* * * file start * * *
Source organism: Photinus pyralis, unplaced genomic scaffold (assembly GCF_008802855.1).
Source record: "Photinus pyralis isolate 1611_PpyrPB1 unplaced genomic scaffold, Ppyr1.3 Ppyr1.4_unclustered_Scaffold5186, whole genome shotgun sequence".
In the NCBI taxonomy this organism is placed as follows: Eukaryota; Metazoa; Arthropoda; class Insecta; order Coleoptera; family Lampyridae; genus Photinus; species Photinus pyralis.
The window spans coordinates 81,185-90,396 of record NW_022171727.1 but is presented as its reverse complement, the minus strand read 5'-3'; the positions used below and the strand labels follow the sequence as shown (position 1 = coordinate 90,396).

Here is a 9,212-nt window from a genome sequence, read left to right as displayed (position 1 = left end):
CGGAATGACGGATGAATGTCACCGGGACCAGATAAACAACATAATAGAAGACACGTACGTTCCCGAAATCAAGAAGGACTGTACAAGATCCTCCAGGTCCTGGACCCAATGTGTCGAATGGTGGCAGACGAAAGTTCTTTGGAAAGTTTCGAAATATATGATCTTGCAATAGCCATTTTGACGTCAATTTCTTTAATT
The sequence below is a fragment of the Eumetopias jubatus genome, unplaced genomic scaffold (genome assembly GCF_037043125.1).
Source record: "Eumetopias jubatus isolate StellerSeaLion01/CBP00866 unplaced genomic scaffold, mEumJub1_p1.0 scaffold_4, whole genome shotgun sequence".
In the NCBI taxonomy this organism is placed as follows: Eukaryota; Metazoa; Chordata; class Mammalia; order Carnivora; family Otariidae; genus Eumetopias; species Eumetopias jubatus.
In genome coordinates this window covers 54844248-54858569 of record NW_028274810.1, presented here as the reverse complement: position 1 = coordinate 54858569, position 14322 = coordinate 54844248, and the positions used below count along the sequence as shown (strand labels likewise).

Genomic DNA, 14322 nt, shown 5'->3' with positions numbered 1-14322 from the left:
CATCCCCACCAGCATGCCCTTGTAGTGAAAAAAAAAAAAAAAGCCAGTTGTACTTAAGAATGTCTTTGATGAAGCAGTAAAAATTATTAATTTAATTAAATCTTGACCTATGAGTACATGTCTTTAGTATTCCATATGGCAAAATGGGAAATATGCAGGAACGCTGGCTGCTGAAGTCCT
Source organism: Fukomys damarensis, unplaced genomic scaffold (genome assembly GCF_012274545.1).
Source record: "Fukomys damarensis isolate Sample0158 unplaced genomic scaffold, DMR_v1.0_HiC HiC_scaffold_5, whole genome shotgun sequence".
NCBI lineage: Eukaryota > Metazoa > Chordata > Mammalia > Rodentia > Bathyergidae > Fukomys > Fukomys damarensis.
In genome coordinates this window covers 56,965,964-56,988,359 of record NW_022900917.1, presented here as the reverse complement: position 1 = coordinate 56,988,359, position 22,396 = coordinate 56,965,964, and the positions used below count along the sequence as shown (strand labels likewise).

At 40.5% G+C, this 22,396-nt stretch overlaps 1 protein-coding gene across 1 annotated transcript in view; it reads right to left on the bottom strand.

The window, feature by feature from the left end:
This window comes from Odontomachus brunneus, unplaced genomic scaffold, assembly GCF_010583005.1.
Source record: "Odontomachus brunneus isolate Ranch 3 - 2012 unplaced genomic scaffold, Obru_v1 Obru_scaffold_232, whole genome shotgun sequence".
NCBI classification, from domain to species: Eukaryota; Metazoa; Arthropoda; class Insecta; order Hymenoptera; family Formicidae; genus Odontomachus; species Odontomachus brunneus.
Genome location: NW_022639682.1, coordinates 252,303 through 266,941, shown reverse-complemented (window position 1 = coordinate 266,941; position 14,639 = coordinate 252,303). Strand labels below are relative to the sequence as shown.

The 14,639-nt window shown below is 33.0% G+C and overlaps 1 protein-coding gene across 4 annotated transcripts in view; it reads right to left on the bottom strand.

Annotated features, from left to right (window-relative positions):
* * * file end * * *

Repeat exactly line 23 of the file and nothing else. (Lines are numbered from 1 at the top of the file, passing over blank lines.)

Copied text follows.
The 14,639-nt window shown below is 33.0% G+C and overlaps 1 protein-coding gene across 4 annotated transcripts in view; it reads right to left on the bottom strand.